• An allusion to the legend of a chief and his followers who set out on a war-party, but passing to the leeward of the volcano were suffocated by its sulphurous fumes. The discovery of their bones explained the mystery of their sudden disappearance. It is applied to such discovery, or to disappointment in one's schemes.
  • Mohala i ka wai ka maka o ka pua
    • "Unfolded by the water are the faces of the flowers"
    • Huna.org

N[edit]

  • Na manu kolea kau ahua.
    • Birds of a feather flock together.
    • [1]

O[edit]

  • O ka makapo wale no ka mea hapapa i ka pouli.
    • Translation: Only the blind gropes in the darkness.
    • English equivalent: Standing pools gathers mud.
    • Meaning: If you have no direction in life, you'll get nowhere or another way to put it is, "If you're going nowhere, you're guaranteed to get there."
    • Redfern (2009). Ancient Wisdoms: Exploring the Mysteries and Connections. AuthorHouse. p. 114. ISBN 1449057608. 
  • O ke aloha ka mea i oi aku ka maikai mamua o ka umeke poi a me ka ipukai ia
    • Love is far better than the poi dish or the fish bowl.
    • [1]
  • Oni kalalea ke ku a ka laau loa
    • The top of the tall tree waves proudly
    • Said in praise of good scholarship.
    • [1]

P[edit]

  • Pali ke kua, mahina ke alo
    • A back straight as a precipice, a front round as the moon.
    • A favorite phrase in praise of a well-formed person.
    • [1]
  • Pai na lima, ae na waha.
    • The hands strike, the mouths assent
    • A solemn promise.
    • [1]
  • Pau ka pali, hala ka luuluu kaumaha.
    • Past the precipice, past the fears.
    • An expression of congratulation on trouble ended.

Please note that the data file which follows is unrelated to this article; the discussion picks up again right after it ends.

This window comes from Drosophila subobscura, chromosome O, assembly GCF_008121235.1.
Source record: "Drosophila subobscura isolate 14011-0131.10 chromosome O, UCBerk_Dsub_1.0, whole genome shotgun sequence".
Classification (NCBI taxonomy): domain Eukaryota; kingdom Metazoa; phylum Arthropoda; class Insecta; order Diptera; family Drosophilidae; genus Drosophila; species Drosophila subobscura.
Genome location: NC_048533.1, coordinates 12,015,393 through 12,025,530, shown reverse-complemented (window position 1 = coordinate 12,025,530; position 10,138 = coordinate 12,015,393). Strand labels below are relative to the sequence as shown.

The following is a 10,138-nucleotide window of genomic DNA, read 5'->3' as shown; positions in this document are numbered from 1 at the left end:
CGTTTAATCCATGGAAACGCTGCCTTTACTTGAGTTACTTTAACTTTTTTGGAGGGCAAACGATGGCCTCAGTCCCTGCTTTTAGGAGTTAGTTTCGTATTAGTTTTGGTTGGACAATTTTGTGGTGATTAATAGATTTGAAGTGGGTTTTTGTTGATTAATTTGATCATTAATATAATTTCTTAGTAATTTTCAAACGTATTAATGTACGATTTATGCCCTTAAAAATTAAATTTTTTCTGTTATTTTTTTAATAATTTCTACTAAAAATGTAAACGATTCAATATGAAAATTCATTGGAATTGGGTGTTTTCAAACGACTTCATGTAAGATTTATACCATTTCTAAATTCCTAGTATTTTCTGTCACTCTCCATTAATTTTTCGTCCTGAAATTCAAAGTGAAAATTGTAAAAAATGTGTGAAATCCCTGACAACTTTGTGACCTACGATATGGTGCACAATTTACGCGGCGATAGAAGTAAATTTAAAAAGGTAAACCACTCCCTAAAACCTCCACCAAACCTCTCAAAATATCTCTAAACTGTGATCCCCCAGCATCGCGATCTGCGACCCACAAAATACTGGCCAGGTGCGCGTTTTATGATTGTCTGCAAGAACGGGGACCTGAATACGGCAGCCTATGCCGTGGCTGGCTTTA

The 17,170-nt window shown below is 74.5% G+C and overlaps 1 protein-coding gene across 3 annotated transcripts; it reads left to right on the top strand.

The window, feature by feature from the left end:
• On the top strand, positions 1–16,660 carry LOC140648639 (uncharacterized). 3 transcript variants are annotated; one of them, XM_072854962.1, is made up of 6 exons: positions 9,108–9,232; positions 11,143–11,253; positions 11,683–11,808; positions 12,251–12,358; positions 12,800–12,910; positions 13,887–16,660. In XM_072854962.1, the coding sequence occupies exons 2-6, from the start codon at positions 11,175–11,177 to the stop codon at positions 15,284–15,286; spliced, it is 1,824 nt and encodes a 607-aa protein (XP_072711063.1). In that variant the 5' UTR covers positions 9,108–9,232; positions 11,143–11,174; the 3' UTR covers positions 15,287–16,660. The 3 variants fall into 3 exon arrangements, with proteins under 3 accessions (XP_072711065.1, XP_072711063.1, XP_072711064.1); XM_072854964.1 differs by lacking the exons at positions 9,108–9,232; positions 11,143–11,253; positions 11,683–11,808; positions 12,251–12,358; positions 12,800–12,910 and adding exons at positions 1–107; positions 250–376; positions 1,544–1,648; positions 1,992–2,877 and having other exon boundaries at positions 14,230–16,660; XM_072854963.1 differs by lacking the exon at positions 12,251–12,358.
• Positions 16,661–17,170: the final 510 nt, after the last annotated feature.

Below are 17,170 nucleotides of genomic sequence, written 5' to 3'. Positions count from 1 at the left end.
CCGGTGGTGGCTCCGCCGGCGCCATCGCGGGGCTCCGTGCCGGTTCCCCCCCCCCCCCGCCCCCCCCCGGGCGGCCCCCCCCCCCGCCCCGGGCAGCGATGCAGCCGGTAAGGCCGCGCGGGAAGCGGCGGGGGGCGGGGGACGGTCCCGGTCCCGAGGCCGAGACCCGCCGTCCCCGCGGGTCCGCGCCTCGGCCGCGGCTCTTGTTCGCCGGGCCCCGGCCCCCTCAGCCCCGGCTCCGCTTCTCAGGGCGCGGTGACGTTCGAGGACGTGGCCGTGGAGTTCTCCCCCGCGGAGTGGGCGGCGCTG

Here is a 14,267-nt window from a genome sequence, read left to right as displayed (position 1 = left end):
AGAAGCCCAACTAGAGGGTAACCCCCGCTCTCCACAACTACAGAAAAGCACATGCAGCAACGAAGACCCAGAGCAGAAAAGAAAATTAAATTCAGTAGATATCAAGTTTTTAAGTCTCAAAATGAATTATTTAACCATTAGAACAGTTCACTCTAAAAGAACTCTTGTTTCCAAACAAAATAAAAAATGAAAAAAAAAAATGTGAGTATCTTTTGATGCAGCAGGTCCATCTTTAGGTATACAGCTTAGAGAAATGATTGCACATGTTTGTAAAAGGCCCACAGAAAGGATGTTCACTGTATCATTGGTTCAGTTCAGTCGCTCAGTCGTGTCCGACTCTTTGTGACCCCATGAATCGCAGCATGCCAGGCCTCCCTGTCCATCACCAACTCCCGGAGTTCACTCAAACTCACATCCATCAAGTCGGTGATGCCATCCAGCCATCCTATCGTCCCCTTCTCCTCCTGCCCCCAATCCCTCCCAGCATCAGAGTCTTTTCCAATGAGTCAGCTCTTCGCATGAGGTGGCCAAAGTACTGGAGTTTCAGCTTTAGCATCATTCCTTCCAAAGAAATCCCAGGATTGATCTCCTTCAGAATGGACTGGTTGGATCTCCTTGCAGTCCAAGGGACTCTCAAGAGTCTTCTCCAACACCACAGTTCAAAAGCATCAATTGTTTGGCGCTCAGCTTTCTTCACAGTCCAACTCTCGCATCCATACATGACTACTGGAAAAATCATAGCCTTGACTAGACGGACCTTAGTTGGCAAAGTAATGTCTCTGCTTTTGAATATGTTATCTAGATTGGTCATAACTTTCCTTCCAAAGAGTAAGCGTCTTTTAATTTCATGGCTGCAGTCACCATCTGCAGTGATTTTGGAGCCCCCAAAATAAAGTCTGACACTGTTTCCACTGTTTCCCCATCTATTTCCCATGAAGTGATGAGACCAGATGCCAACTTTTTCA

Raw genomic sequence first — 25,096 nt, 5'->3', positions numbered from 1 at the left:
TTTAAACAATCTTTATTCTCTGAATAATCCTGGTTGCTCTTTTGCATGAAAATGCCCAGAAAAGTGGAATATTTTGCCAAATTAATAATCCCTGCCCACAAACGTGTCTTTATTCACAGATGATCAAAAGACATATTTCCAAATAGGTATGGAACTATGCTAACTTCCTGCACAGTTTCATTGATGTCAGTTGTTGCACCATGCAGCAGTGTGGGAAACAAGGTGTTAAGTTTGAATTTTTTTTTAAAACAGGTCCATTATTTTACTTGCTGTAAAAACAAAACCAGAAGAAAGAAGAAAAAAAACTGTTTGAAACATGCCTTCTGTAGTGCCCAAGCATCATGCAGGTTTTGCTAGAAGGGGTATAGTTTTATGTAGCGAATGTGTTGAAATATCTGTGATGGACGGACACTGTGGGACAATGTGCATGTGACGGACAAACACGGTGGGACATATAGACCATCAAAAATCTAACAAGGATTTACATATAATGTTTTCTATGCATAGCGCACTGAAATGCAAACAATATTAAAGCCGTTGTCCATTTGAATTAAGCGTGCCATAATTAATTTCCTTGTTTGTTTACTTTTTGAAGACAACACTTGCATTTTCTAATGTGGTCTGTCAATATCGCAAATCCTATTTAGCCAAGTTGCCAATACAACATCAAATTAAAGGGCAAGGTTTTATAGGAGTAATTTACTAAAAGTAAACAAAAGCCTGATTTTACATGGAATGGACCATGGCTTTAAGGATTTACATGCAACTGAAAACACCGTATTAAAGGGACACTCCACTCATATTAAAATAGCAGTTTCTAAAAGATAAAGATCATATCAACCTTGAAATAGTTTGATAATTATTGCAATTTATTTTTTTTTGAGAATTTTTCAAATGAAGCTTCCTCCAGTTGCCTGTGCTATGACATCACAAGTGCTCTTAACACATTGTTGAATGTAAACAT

• [1]
  • Pii ka ihu o ka naia i ka makani,
    • "The porpoise always holds his nose up to the windward,"
    • An allusion to the manifestations of rising anger.
    • [1]
  • Pili nakekeke.
    • Literally, Loosely fastened. Unreliable person, not permanent.
    • [1]
  • Pohaku eleku.
    • Stone easily broken; [a dark lava rock]
    • A good for nothing, cowardly person. [a dark-skinned person]
    • [1]
  • Pua ka wiliwili, nanahu ka mano.
    • While the wiliwili is in blossom, the sharks will bite.
    • An old saying, ... is applied now to those who will run the risk of illicit love, and find themselves nabbed by the officers of the law.
    • [1]

U[edit]

  • Ua hele i ke alamaaweiki.
    • He has gone along the untrodden path.
    • When one dies.
    • [1]
  • Ua kaha aku la ka nalu o kuu aina.
    • The surf has pressed upon my land:
    • — meaning that one is in adverse circumstances.
    • [1]
  • Ua kookoo-u i ke anu na mauna.
    • The chilling storm is on the mountains.
    • Designates a time of sorrow.
    • [1]
  • Uwene ke kolopa.
    • The crow-bar rings sharply.
    • Aapplied to successful effort.
    • [1]

References[edit]

  1. a b c d e f g h i j k l m n o p q r s t u v w x y z aa ab ac ad ae af ag ah ai aj ak al am an ao ap aq ar as at au av aw ax Hawaiian Almanac and Annual [1883 pp52-58, H. L. SHELDON and C.M. Hyde